1 village.
    2 parochial.
    m.
    villager, cottager, countryman.
    * * *
    1 (de aldea) village
    nombre masculino,nombre femenino
    1 villager
    * * *
    (f. - aldeana)
    noun
    * * *
    aldeano, -a
    1. ADJ
    1) (=de pueblo) village antes de s ; (=de campo) rustic
    2) pey (=pueblerino) provincial, parish-pump antes de s
    2.
    SM / F villager
    * * *
    I
    - na adjetivo village (before n)
    II
    - na masculino, femenino villager
    * * *
    = villager, village man.
    Ex. Most importantly, the villagers are responsible for the day to day operation and the upkeep of the units.
    Ex. Consequently, without an education to prepare them for finding work, these girls are often sold as a slave to another village man.
    * * *
    I
    - na adjetivo village (before n)
    II
    - na masculino, femenino villager
    * * *
    = villager, village man.

    Ex: Most importantly, the villagers are responsible for the day to day operation and the upkeep of the units.

    Ex: Consequently, without an education to prepare them for finding work, these girls are often sold as a slave to another village man.

    * * *
    aldeano1 -na
    village ( before n)
    aldeano2 -na
    masculine, feminine
    villager
    * * *

    aldeano
    ◊ -na adjetivo

    village ( before n)
    ■ sustantivo masculino, femenino
    villager
    aldeano,-a
    I adjetivo village
    II sustantivo masculino y femenino villager

    ' aldeano' also found in these entries:
    Spanish:
    aldeana
    English:
    villager
    * * *
    aldeano, -a
    adj
    1. [de la aldea] village;
    las costumbres aldeanas village customs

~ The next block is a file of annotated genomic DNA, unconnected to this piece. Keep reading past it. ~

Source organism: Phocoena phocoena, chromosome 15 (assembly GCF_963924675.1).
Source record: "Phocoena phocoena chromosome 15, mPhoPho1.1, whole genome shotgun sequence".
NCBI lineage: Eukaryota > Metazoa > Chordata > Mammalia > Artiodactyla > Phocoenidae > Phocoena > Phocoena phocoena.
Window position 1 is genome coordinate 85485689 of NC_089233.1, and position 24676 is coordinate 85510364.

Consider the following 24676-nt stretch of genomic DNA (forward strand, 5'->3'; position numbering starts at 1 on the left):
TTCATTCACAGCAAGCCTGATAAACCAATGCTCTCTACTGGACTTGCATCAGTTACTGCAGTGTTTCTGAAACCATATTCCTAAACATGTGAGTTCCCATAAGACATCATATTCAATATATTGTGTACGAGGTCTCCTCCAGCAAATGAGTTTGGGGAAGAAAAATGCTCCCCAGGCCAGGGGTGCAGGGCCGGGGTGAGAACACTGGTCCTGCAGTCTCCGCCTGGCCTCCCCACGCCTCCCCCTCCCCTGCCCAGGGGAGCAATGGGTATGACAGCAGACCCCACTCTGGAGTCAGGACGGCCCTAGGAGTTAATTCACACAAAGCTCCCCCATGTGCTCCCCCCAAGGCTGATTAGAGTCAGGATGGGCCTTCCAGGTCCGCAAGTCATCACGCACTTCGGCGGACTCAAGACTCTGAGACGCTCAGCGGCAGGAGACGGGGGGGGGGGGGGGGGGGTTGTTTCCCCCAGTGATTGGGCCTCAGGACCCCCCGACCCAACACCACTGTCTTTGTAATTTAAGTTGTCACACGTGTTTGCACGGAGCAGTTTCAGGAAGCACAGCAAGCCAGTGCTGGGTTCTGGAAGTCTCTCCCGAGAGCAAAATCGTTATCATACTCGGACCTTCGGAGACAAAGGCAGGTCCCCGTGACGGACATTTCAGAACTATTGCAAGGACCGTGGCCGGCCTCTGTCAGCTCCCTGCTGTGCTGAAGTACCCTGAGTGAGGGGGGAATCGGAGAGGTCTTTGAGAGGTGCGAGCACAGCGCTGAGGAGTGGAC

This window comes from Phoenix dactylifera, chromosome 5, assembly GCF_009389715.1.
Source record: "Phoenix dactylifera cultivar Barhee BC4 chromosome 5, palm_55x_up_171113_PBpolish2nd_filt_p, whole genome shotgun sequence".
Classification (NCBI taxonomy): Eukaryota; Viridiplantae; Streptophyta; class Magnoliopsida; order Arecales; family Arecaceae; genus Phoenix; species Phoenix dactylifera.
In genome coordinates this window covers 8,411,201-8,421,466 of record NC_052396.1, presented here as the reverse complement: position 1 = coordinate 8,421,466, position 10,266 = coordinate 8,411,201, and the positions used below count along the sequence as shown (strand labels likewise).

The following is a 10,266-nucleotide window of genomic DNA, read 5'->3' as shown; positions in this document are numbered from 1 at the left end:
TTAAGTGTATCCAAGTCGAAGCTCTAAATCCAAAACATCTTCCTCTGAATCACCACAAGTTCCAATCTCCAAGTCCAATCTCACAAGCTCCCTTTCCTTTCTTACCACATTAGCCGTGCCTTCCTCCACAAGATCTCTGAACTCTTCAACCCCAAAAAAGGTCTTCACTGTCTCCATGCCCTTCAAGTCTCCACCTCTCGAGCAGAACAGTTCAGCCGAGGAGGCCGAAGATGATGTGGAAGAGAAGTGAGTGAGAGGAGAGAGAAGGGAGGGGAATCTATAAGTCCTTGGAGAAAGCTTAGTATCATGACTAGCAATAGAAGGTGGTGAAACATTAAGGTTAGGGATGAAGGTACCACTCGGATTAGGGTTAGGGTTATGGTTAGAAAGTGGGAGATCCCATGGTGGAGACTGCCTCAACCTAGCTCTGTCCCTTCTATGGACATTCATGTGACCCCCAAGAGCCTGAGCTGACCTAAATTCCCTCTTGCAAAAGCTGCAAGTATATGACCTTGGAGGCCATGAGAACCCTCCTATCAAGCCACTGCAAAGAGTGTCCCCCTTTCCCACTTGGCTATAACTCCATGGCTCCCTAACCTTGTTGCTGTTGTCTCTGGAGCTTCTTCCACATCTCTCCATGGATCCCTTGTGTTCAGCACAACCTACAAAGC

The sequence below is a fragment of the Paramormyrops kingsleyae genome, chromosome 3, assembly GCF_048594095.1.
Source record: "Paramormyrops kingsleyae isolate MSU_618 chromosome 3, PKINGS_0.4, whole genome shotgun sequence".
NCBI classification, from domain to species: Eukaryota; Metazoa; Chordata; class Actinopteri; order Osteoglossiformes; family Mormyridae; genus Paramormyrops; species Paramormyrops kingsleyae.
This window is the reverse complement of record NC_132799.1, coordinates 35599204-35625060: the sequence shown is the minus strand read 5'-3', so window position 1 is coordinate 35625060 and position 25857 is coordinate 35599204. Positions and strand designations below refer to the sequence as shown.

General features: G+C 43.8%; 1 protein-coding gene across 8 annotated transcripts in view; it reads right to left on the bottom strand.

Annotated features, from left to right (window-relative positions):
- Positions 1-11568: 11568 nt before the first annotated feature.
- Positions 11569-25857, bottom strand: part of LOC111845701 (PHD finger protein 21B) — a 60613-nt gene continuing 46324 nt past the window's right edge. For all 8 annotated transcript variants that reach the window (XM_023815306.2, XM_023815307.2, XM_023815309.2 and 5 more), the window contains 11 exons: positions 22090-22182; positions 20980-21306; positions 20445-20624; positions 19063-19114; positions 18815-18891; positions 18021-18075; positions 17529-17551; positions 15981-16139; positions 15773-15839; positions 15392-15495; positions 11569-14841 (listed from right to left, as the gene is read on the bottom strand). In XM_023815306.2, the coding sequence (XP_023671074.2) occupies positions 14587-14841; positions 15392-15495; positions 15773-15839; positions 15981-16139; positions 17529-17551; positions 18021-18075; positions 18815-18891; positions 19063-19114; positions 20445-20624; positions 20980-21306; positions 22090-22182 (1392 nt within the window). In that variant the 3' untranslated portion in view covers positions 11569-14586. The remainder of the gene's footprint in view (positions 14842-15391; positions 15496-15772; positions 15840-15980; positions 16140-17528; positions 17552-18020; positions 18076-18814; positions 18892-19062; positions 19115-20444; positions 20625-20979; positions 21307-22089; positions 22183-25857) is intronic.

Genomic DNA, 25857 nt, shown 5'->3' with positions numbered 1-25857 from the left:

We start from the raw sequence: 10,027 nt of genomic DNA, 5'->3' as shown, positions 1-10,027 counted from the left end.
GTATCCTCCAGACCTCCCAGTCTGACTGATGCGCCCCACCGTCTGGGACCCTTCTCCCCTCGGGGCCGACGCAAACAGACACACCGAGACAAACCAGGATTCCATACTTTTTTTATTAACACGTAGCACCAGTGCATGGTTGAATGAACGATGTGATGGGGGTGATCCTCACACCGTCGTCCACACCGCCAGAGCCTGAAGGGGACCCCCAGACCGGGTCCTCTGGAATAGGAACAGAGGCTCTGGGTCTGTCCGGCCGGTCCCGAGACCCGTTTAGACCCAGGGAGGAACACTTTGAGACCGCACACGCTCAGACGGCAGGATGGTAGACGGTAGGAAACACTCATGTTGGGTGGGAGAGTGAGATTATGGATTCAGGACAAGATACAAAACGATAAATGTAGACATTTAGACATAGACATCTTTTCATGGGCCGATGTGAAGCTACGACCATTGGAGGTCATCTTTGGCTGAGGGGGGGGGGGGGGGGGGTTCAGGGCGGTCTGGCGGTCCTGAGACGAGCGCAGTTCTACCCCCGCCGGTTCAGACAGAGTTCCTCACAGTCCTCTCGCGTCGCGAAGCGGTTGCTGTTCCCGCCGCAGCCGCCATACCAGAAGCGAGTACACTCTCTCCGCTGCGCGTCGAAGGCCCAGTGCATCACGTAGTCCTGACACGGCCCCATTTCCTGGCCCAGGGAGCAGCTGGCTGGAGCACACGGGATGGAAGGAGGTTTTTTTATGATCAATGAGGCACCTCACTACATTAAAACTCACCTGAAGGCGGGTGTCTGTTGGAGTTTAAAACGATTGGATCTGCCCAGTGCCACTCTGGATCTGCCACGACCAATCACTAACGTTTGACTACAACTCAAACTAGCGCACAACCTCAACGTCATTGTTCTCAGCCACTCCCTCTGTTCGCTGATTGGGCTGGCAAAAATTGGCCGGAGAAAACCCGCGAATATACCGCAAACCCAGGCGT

2. [pueblerino, rústico] rustic
    nm,f
    villager
    * * *
    I adj village atr
    II m, aldeana f villager
    * * *
    aldeano, -na adj
    : village, rustic
    aldeano, -na n
    : villager
    * * *
    aldeano n villager

    Spanish-English dictionary > aldeano

  • 18 alegría

    f.
    1 joy, cheer, brightness, cheerfulness.
    2 sesame, sesame seed.
    * * *
    1 (felicidad) happiness, joy
    ¡qué alegría! that's wonderful!, how marvellous!
    2 peyorativo (irresponsabilidad) irresponsibility, thoughtlessness, rashness
    \
    alegría de vivir joie de vivre
    * * *
    noun f.
    happiness, joy
    * * *
    SF
    1) (=felicidad) happiness, joy; (=satisfacción) gladness; (=optimismo) cheerfulness; (=regocijo) merriment

    ¡qué alegría! — how marvellous!, that's splendid!

    2) pey (=irresponsabilidad) recklessness, irresponsibility
    3) (Bot)
    4) pl alegrías (Mús) Andalusian song or dance ; Esp ** (=genitales) naughty bits **
    * * *
    femenino (dicha, felicidad) happiness, joy
    * * *
    = joy, cheerfulness, glee, felicity.
    Ex. In an authority list, the terms, whether descriptors or non-descriptors, may be single words (e.g., Hosiery, Journalism, Lingerie), or phrases of two or three words (e.g., Electric meters, Electric power plants, joy and sorrow).